Electoral Commission Found to have got the Law Wrong in EU Referendum

The Divisional Court has found that the Electoral Commission – the body charged with overseeing elections and referendums in the UK – got the law wrong when it regulated the EU Referendum. The Court’s judgment was handed down today.

DPG was instructed by the Good Law Project and issued proceedings in October 2017 challenging the failure of the Electoral Commission properly to regulate the EU Referendum. Vote Leave spent £2.7 million on the services of AggregateIQ and then, having reached its spending limit, paid additional money to AggregateIQ which was said to be on behalf of Darren Grimes and Veterans for Britain. This additional money was paid following advice given by the Electoral Commission that this was permitted under election law. Our client’s claim arose out of concern that the Electoral Commission’s understanding of the law defeated its purpose: preventing any one voice or campaign from having an outsized influence on voters. As Jolyon Maugham, the director of the Good Law Project, said in his initial witness statement: “This challenge relates to the spending limits imposed by parliament to protect our democracy from capture by those with endless money to spend”.

Polly Glynn who represented the client, stated:

“It is vital for our democracy that there are limits on the influence that those with money can buy. For elections to work the Electoral Commission must be clear, robust and fair in its regulation of elections. This judgment points out how far they fell short of this standard in the EU Referendum.”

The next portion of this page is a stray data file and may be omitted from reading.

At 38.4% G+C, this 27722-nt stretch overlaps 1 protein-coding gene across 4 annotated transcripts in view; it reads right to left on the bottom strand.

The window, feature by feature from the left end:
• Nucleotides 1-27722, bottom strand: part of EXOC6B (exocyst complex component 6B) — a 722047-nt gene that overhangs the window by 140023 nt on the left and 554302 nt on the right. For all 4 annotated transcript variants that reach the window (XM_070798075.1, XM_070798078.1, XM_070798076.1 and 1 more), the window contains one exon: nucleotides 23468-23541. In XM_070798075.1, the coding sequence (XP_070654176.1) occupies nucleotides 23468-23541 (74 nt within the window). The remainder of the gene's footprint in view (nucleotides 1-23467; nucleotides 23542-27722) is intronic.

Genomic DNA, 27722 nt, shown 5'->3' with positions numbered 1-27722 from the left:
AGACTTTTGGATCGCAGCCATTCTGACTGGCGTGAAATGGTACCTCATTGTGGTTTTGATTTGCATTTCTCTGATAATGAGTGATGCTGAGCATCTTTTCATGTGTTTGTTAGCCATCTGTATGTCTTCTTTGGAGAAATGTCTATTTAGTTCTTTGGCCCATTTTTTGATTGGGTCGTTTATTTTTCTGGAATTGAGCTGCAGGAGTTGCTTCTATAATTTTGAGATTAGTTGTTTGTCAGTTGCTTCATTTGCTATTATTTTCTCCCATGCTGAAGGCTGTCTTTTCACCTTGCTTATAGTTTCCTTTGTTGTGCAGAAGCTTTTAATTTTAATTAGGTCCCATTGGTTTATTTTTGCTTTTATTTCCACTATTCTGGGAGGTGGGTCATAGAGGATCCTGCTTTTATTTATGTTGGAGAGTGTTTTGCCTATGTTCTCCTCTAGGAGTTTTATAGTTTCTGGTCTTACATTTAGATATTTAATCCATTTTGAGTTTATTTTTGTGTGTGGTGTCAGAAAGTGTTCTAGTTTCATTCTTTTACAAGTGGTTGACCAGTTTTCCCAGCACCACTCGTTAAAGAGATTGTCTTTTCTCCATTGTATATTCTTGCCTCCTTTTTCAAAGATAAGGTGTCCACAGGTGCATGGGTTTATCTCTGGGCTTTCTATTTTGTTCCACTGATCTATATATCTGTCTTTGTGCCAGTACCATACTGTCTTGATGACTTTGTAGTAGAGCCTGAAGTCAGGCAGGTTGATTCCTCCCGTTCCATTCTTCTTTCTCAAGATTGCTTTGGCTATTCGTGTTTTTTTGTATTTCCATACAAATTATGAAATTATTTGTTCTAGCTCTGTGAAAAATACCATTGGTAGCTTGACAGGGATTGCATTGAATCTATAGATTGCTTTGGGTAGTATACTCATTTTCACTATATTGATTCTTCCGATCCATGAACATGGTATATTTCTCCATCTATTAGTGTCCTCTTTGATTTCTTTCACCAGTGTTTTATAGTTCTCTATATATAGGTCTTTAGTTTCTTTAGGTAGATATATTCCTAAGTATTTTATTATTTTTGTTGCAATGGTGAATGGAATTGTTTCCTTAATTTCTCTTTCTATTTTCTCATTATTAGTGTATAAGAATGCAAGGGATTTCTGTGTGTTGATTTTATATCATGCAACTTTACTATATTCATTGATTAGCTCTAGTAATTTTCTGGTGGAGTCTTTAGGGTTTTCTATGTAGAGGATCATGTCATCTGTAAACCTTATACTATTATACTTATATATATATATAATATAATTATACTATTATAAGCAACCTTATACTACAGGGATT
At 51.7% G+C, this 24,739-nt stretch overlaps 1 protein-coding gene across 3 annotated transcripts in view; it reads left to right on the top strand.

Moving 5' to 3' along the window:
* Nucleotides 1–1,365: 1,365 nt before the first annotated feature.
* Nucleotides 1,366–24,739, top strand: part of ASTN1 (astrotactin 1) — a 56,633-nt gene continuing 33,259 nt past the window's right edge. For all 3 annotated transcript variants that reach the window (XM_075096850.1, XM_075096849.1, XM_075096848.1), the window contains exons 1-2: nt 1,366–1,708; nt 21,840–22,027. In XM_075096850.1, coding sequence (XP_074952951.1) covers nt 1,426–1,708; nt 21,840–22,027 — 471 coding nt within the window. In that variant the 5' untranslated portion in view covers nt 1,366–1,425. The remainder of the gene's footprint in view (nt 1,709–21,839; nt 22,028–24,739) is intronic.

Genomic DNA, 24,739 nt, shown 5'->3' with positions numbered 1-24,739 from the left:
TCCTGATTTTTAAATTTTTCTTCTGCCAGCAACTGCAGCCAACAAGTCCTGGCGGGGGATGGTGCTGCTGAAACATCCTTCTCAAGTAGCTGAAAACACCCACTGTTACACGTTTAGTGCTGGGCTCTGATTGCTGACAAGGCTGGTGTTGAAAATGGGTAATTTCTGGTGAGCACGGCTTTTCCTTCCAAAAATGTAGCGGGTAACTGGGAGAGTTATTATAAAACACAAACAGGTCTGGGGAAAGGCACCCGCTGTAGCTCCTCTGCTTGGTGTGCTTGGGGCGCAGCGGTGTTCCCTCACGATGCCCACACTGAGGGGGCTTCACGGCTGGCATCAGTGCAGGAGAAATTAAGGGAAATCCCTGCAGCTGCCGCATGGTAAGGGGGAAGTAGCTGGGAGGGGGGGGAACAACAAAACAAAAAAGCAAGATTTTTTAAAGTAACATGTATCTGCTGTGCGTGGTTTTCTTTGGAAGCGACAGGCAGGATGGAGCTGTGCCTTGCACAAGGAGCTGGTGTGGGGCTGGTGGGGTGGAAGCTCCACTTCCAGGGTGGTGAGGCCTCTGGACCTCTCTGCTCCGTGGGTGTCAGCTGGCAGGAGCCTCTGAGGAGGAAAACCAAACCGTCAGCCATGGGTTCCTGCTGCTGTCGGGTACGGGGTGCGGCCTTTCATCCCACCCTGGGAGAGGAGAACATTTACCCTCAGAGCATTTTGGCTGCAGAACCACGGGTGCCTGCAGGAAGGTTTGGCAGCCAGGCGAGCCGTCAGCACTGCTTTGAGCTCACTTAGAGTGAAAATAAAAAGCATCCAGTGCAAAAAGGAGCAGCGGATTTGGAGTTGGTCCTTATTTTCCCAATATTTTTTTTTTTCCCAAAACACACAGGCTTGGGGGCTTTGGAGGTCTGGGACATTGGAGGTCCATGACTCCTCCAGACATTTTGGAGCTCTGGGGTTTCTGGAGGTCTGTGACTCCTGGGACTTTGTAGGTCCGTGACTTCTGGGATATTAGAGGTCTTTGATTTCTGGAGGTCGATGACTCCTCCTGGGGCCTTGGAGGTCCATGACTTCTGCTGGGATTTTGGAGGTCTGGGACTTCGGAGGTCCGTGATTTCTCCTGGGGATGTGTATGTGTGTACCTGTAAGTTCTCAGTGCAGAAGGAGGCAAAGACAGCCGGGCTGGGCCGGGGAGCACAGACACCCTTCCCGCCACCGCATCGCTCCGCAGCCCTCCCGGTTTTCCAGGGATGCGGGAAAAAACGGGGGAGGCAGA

The challenge to the Electoral Commission’s interpretation of the law went to a full hearing. The Good Law Project argued that a party in an election or referendum should not be allowed to get around the spending limit by paying for referendum expenses which were donated to another participant campaigning for the same outcome without declaring this payment. The Electoral Commission and Vote Leave disagreed.

The court found that the Claimant was right, and the Electoral Commission had got the law wrong. The Divisional Court found that it was not permitted under election rules for Vote Leave to have donated services (or cash with conditions), without declaring it as a “referendum expense” in their return.

The case also resulted in the Electoral Commission opening an investigation into whether Vote Leave and Darren Grimes worked together in breach of the rules. To see more about this aspect of the case, please click here.

You can view the full press release about the case here.